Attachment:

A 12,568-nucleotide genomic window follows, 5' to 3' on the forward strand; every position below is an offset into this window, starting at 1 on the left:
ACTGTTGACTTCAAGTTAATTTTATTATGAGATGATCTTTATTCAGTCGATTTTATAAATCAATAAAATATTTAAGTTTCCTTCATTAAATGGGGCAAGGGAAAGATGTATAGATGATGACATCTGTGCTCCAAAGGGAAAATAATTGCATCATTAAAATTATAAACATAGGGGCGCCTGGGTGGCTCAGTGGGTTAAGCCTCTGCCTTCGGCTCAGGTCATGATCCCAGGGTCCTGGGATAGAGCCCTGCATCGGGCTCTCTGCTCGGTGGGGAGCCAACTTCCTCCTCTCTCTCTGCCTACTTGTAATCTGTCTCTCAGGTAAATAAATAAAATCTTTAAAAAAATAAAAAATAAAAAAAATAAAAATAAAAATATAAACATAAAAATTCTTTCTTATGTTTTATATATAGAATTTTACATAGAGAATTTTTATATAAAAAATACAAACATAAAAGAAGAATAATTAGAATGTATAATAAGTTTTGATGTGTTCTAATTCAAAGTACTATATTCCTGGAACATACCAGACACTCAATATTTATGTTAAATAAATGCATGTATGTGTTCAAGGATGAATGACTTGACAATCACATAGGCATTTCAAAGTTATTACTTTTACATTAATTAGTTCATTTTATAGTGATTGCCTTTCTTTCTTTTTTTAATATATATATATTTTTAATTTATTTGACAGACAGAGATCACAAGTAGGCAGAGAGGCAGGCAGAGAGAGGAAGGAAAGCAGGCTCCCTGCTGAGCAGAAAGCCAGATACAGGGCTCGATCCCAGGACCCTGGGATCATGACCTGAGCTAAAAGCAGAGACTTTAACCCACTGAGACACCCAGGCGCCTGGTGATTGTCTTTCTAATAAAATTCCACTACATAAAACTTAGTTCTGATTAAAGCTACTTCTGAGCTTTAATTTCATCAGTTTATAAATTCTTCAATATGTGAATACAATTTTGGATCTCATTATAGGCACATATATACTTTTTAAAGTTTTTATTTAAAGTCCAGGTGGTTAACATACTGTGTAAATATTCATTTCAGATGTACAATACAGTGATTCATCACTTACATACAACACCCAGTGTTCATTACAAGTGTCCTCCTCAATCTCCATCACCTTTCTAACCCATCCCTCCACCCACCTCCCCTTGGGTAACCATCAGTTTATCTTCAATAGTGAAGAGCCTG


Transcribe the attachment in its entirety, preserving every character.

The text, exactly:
A 12,568-nucleotide genomic window follows, 5' to 3' on the forward strand; every position below is an offset into this window, starting at 1 on the left:
ACTGTTGACTTCAAGTTAATTTTATTATGAGATGATCTTTATTCAGTCGATTTTATAAATCAATAAAATATTTAAGTTTCCTTCATTAAATGGGGCAAGGGAAAGATGTATAGATGATGACATCTGTGCTCCAAAGGGAAAATAATTGCATCATTAAAATTATAAACATAGGGGCGCCTGGGTGGCTCAGTGGGTTAAGCCTCTGCCTTCGGCTCAGGTCATGATCCCAGGGTCCTGGGATAGAGCCCTGCATCGGGCTCTCTGCTCGGTGGGGAGCCAACTTCCTCCTCTCTCTCTGCCTACTTGTAATCTGTCTCTCAGGTAAATAAATAAAATCTTTAAAAAAATAAAAAATAAAAAAAATAAAAATAAAAATATAAACATAAAAATTCTTTCTTATGTTTTATATATAGAATTTTACATAGAGAATTTTTATATAAAAAATACAAACATAAAAGAAGAATAATTAGAATGTATAATAAGTTTTGATGTGTTCTAATTCAAAGTACTATATTCCTGGAACATACCAGACACTCAATATTTATGTTAAATAAATGCATGTATGTGTTCAAGGATGAATGACTTGACAATCACATAGGCATTTCAAAGTTATTACTTTTACATTAATTAGTTCATTTTATAGTGATTGCCTTTCTTTCTTTTTTTAATATATATATATTTTTAATTTATTTGACAGACAGAGATCACAAGTAGGCAGAGAGGCAGGCAGAGAGAGGAAGGAAAGCAGGCTCCCTGCTGAGCAGAAAGCCAGATACAGGGCTCGATCCCAGGACCCTGGGATCATGACCTGAGCTAAAAGCAGAGACTTTAACCCACTGAGACACCCAGGCGCCTGGTGATTGTCTTTCTAATAAAATTCCACTACATAAAACTTAGTTCTGATTAAAGCTACTTCTGAGCTTTAATTTCATCAGTTTATAAATTCTTCAATATGTGAATACAATTTTGGATCTCATTATAGGCACATATATACTTTTTAAAGTTTTTATTTAAAGTCCAGGTGGTTAACATACTGTGTAAATATTCATTTCAGATGTACAATACAGTGATTCATCACTTACATACAACACCCAGTGTTCATTACAAGTGTCCTCCTCAATCTCCATCACCTTTCTAACCCATCCCTCCACCCACCTCCCCTTGGGTAACCATCAGTTTATCTTCAATAGTGAAGAGCCTG